... types of estrogen therapy relieve vaginal dryness. • Systemic estrogen protects against the bone loss that occurs early in menopause and helps prevent hip and spine fractures. • Combined estrogen and progestin therapy may reduce the risk of ...

  12. Radiation Therapy

    Science.gov (United States)

    ... the area is stitched shut. Another treatment, called proton-beam radiation therapy , focuses the radiation on the ... after radiation treatment ends. Sore mouth and tooth decay. If you received radiation therapy to the head ...

  13. Electroconvulsive therapy

    Science.gov (United States)

    ... this page: //medlineplus.gov/ency/article/007474.htm Electroconvulsive therapy To use the sharing features on this page, please enable JavaScript. Electroconvulsive therapy (ECT) uses an electric current to treat depression ...

  14. Proton Therapy

    Science.gov (United States)

    ... IMRT) Brain Tumor Treatment Brain Tumors Prostate Cancer Lung Cancer Treatment Lung Cancer Head and Neck Cancer Images related to Proton Therapy Videos related to Proton Therapy Sponsored by Please ...

  15. Feminist Therapy.

    Science.gov (United States)

    Laidlaw, Toni; Malmo, Cheryl

    1991-01-01

    Traces roots of feminist therapy and its independence from traditional and prevalent theories and therapy practices. Asserts that Freudian theory and humanistic assumptions are sexist and contribute to powerlessness of women. In contrast, feminist therapy is seen as dealing directly with client-counselor relationships, trust, advocacy, and…

  16. What Is Music Therapy?

    Science.gov (United States)

    American Music Therapy Association Home Contact News Help/FAQ Members Only Login About Music Therapy & AMTA What is Music Therapy? Definition and ... is Music Therapy? Print Email Share What is Music Therapy What is Music Therapy? Music Therapy is ...

  17. Effectiveness of anti-tumour necrosis factor-α therapy in Danish patients with inflammatory bowel diseases

    DEFF Research Database (Denmark)

    Bank, Steffen; Andersen, Paal Skytt; Burisch, Johan

    2015-01-01

    Introduction: The objective of this study was to evaluate the outcome of anti-tumour necrosis factor-α (anti-TNF) treatment in a large cohort of patients with inflammatory bowel diseases (IBD), including Crohn’s disease (CD) and ulcerative colitis (UC) in clinical practice and to establish a coho...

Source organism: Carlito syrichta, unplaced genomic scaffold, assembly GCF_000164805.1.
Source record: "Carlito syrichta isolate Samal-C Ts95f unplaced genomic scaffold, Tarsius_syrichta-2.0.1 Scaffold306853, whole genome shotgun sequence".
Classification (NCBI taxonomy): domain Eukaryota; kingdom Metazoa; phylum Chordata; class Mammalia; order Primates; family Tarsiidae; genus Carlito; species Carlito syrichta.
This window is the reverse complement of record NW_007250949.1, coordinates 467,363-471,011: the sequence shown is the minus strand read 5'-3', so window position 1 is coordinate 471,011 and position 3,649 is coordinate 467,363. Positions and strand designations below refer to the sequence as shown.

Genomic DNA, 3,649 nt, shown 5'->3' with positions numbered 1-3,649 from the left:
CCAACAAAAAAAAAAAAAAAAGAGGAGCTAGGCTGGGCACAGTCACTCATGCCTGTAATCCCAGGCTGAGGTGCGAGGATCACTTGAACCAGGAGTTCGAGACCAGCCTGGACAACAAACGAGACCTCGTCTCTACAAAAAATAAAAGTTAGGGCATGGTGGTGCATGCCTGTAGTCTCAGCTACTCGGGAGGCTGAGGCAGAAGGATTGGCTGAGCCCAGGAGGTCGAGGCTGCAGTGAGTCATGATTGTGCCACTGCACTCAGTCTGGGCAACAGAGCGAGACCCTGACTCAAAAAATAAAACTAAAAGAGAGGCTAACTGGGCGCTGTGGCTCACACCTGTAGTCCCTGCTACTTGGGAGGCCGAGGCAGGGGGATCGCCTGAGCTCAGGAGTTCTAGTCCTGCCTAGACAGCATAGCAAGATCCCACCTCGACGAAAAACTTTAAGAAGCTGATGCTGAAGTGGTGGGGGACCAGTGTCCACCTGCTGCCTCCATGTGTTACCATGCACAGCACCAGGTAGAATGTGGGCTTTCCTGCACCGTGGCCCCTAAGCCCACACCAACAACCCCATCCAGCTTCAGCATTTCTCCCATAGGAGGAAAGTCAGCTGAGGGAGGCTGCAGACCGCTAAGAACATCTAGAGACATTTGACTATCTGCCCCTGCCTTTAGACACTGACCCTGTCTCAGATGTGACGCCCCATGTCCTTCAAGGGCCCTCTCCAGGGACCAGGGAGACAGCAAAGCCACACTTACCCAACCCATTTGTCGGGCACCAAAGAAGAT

18. Effectiveness of anti-tumour necrosis factor-α therapy in Danish patients with inflammatory bowel diseases

    DEFF Research Database (Denmark)

    Bank, Steffen; Andersen, Paal Skytt; Burisch, Johan

    2015-01-01

    INTRODUCTION: The objective of this study was to evaluate the outcome of anti-tumour necrosis factor-α (anti-TNF) treatment in a large cohort of patients with inflammatory bowel diseases (IBD), including Crohn's disease (CD) and ulcerative colitis (UC) in clinical practice and to establish a coho...

  19. Basic science232. Certolizumab pegol prevents pro-inflammatory alterations in endothelial cell function

    OpenAIRE

    Heathfield, Sarah; Zeef, Leo; Collins, Fraser; Stone, Michael; Wang, Edward; Wright, Helen L; Thomas, Huw B.; Edwards, Steven W; Bullock, Craig; Chapman, Victoria; Walsh, David A.; Mobasheri, Ali; Kendall, David; Kelly, Sara,; Bayley, Rachel

    2017-01-01

    Background: Cardiovascular disease is a major comorbidity of rheumatoid arthritis (RA) and a leading cause of death. Chronic systemic inflammation involving tumour necrosis factor alpha (TNF) could contribute to endothelial activation and atherogenesis. A number of anti-TNF therapies are in current use for the treatment of RA, including certolizumab pegol (CZP), (Cimzia ®; UCB, Belgium). Anti-TNF therapy has been associated with reduced clinical cardiovascular disease risk and ameliorated vas...

  20. Multiparameter phospho-flow analysis of lymphocytes in early rheumatoid arthritis: implications for diagnosis and monitoring drug therapy.

    Directory of Open Access Journals (Sweden)

    Carole L Galligan